In March of 2020, I was tasked to be the non-commissioned officer in charge of contact tracing at West Point. The northeast had just entered lockdown and West Point was preparing a robust response to the COVID outbreak. In the space of a few days, I received training from West Point's public health staff, then trained my team of 14 contact tracers to safeguard West Point from the virus. I served in this role for the first three months of the pandemic.
Learn proper contact tracing techniques
Learn CDC guidelines for which contacts require tracing
Train team of 14 to properly carry out contact traces
Establish file handling and storage conventions to keep a high volume of documents organized
Designing a Tracker Accurate reporting of information to multiple entities became absolutely critical very quickly in the pandemic. Because of the many different agencies at West Point, groups use different technology systems, which made providing access to all stakeholders very challenging. I designed a simple tracker that accomplished the following:
Allow tracers to know which contacts they were responsible for each day
Allow public health to know who had been contacted and what the latest developments were
Allow West Point leadership to understand the number of active contacts at a glance to get a quick snapshot of cases in the West Point community
Allowed all stakeholders to view information, regardless of technology system, while safeguarding personally identifiable information (PII) to protect privacy
As it became clear that contact tracing would persist for a year or more, we made significant improvements to policies and systems to make processes more robust and allow for the easy change off of personnel.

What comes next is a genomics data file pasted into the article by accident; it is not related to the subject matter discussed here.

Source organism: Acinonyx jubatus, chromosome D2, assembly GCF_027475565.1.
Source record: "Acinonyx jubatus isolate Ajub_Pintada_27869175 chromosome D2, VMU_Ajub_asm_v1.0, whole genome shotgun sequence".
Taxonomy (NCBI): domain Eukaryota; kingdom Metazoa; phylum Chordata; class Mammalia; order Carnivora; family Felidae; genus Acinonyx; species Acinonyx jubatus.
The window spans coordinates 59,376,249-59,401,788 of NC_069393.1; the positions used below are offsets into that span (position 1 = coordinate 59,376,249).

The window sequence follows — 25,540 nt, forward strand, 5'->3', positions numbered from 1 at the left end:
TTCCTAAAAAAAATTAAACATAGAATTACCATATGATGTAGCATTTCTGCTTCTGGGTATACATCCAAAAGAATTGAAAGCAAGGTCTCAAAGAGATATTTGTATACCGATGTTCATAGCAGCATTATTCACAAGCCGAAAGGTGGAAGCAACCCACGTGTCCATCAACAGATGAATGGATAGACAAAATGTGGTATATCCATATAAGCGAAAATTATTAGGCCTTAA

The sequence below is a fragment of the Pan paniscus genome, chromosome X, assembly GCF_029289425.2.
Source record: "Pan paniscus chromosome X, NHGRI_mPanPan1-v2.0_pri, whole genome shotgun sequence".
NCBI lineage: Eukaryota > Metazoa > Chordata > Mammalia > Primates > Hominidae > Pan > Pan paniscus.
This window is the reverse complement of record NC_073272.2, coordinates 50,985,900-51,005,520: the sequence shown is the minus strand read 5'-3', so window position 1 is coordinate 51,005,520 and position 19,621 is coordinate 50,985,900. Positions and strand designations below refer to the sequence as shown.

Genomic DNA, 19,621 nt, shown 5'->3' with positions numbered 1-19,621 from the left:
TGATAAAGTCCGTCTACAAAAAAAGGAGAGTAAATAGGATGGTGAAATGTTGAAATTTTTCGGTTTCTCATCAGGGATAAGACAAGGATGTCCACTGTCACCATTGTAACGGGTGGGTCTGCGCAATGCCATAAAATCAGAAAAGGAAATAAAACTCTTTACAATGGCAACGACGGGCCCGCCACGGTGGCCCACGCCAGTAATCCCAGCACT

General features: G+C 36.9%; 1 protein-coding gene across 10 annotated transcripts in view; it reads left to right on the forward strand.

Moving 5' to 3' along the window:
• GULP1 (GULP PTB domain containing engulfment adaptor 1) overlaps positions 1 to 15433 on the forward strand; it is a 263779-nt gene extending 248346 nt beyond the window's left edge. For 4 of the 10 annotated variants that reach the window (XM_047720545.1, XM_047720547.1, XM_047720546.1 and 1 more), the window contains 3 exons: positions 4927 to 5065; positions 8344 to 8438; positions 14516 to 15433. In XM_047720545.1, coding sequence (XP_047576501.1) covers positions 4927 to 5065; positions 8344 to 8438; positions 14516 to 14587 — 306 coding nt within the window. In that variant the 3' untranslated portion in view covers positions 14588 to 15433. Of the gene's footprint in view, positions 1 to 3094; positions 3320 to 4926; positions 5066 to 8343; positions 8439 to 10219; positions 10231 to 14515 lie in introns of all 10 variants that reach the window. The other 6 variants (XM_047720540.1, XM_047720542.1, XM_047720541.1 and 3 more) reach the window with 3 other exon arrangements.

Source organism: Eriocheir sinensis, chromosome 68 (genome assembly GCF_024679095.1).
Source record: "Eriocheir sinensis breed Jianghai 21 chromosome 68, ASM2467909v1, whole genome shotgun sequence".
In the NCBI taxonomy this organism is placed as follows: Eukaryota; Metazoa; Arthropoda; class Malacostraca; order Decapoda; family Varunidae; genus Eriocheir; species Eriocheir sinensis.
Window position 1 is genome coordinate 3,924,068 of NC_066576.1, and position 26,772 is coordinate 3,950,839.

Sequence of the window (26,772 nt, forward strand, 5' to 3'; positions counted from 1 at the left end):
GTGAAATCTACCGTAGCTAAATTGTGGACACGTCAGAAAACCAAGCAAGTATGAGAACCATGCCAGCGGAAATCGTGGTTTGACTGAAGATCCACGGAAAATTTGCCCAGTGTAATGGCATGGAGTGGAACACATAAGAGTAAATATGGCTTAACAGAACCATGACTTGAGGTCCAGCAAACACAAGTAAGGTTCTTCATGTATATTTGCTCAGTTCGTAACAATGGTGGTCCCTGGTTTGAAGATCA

Authored standard operating procedures (SOP) for contact tracing at West Point. This SOP is largely still in use today, and was disseminated Army-wide as an example
Redesigned trace tracker for better data integrity
Integrated trace tracker with PowerBI dashboards to allow real-time reporting to senior leaders in briefings
Developed a robust training plan to hand off responsibility of contact tracing to a new cohort.
Lead with empathy. In an extremely uncertain time, it was critical to complete the mission, but also ensure that my team of tracers was being taken care of, both mentally and physically.
Make sure everyone across an organization has access to the same technology systems. Early in the pandemic, it was maddeningly difficult to synchronize files across different parts of West Point because of the use of disparate technology systems. If you have an organization that is split across multiple systems (Google, O365, etc.) and have put off combining to one because it is inconvenient, know that it will be far less convenient during an emergency.
Design can be applied to nearly anything. By applying strategic design principles to some very sticky problems, I was able to find good solutions that worked for a broad range of use cases.